Advice to high potentials in supply chain: beware of the generation gap

high potentials

Today’s high potentials are looking for a job with purpose and want to make an impact – both within the organization and in society as a whole. That can create friction with their managers, who view the world differently. During a workshop for the Top 26 Supply Chain Talents in the Netherlands, Jennifer Dijkstra from DPA warned about this ‘perception gap’: “By no means all companies are equipped to offer what high potentials want.”

By Marcel te Lindert

In late 2021, Supply Chain Media published a list of 26 high potentials in the Dutch supply chain industry in collaboration with the secondment agency DPA. Earlier this year, a large number of those talented professionals came together in the Dutch town of Veenendaal for a session to discuss the issues that concern them. “We compiled our list in cooperation with your managers,” said Chief Trendwatcher Martijn Lofvers in his word of welcome to the attendees. “We asked them just one question: which high potentials inspire you? Their answers included your names.”

Perception gap

But were the supply chain high potentials still in their managers’ good books a few months after the survey? Jennifer Dijkstra, Business Unit Manager Supply Chain at DPA, spoke about a ‘perception gap’ between the different generations: “We’ve noticed that there is growing tension within numerous companies. Today’s high potentials are young, ambitious people and it’s sometimes difficult to keep them happy. Far from all employers are equipped to offer them what they want. They have a different view and perception of the world.”

Dijkstra has conducted her own research into the current generation of ‘millennials’. “Dividing people into generations is helpful in discovering what today’s high potentials want. What motivates them? What typifies them? This revealed that high potentials are ambitious, are keen to grow and want to have prospects, but also that they want to feel connected, enjoy collaborating and sometimes also have doubts,” said Dijkstra.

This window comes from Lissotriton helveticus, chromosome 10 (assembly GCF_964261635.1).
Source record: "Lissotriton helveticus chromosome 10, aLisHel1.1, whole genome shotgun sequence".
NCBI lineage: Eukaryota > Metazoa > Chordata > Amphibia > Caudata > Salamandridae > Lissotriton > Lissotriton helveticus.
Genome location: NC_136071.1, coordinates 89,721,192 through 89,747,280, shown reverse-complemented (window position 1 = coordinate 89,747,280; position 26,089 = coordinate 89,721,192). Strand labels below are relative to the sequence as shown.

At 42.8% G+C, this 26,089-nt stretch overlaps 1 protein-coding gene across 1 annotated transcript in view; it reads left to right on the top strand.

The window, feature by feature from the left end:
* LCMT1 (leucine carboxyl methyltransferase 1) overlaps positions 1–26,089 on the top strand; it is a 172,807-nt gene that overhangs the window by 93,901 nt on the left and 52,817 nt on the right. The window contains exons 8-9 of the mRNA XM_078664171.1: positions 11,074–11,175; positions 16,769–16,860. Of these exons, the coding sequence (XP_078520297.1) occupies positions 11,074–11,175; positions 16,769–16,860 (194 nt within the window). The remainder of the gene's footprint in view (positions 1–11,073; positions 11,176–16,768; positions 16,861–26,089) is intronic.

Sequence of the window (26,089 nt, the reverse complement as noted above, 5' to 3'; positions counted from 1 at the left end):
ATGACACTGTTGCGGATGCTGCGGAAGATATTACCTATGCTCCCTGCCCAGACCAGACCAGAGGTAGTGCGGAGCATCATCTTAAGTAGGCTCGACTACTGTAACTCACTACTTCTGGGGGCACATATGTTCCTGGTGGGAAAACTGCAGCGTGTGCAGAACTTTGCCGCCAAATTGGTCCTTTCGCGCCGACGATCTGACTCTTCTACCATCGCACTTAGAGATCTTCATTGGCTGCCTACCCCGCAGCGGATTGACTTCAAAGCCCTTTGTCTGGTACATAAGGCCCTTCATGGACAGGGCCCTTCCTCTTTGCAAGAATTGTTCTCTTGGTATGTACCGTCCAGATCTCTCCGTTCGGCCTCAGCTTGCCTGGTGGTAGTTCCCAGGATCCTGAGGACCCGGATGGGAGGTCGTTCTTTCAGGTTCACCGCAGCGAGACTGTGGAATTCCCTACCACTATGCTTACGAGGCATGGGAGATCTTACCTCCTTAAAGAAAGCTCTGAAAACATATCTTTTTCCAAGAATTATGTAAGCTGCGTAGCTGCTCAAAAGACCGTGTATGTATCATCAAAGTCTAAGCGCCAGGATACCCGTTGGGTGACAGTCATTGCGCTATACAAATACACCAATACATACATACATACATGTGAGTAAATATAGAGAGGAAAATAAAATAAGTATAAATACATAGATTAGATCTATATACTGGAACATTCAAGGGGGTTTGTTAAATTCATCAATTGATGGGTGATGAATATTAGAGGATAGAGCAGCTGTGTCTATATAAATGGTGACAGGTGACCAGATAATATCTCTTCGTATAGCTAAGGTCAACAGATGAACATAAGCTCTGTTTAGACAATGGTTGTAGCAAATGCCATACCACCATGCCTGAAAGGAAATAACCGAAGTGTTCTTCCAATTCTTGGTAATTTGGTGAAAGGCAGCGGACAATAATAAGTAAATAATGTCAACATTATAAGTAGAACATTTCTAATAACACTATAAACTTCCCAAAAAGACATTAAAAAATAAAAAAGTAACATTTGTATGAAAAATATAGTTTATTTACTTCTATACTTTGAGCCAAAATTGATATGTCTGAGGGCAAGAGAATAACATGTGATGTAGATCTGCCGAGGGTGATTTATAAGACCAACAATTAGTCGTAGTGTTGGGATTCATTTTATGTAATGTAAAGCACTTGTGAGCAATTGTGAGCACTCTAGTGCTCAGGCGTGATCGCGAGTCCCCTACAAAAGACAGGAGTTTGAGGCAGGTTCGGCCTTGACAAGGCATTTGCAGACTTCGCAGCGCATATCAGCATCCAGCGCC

Making an impact

According to research, millennials are motivated by a good atmosphere at work (32%), meaningful work (30%) and personal and professional development (24%). While all employees are keen to have a good atmosphere and development opportunities, the desire for meaningful work is one thing that characterizes millennials. “They want to work for an organization that makes an impact. Millennials want to have both a societal impact and a personal impact; they want their work to make a difference. That’s much more important to them than to earlier generations.”

Managers tend to come from Generation X or the subsequent generation, the ‘pragmatists’. They tend to be down-to-earth, realistic and goal-oriented, whereas millennials seek purpose. “Imagine pairing up a high potential looking for purpose with a down-to-earth executive who doesn’t buy into that idea. That can cause friction – and it’s not the young professional’s fault, it’s purely because they are from a different generation. Be aware of the chance of such gaps occurring.”

Dialogue about future career

high potentialsDijkstra’s comments gave the young professionals food for thought. In groups, they discussed their own experiences of such gaps as well as supply chain trends and their personal and professional development. Johan Smits from KPMG (pictured) had another important piece of advice in that regard: start a dialogue with your manager about your future career. “I myself did that far too late, but when I later became a manager I entered into dialogue with high potentials. Where did they want to be in three or five years’ time? Which steps did they need to take to get there? That produced some great conversations.”

Smits also advised the young professionals to think carefully about the factors that motivate them. Some people are energized by being able to use their creativity, and others by working with colleagues. “Everyone has their own personal preferences and style. Get to know your own,” he said. Lofvers agreed: “Go in search of your ikigai, which is Japanese for ‘reason to live’. What do you love? What are you good at? What do you get paid for? And what does the world need? Find the answers to these four questions.”

Economic growth

Lofvers promised to facilitate interaction between the high potentials more often, such as during the inNOWvate Supply Chain Event on 19 May or in a monthly online get-together. He also urged them to seize their opportunities: “We are at the beginning of Kondratieff’s sixth wave. That means a 20-year period of tremendous economic growth. The business world will change dramatically. Many companies with old business models will fall by the wayside, creating opportunities for new companies with new business models. High potentials can ride the wave. The fact that they have no experience is an advantage, because experience just weighs you down.”

high potentials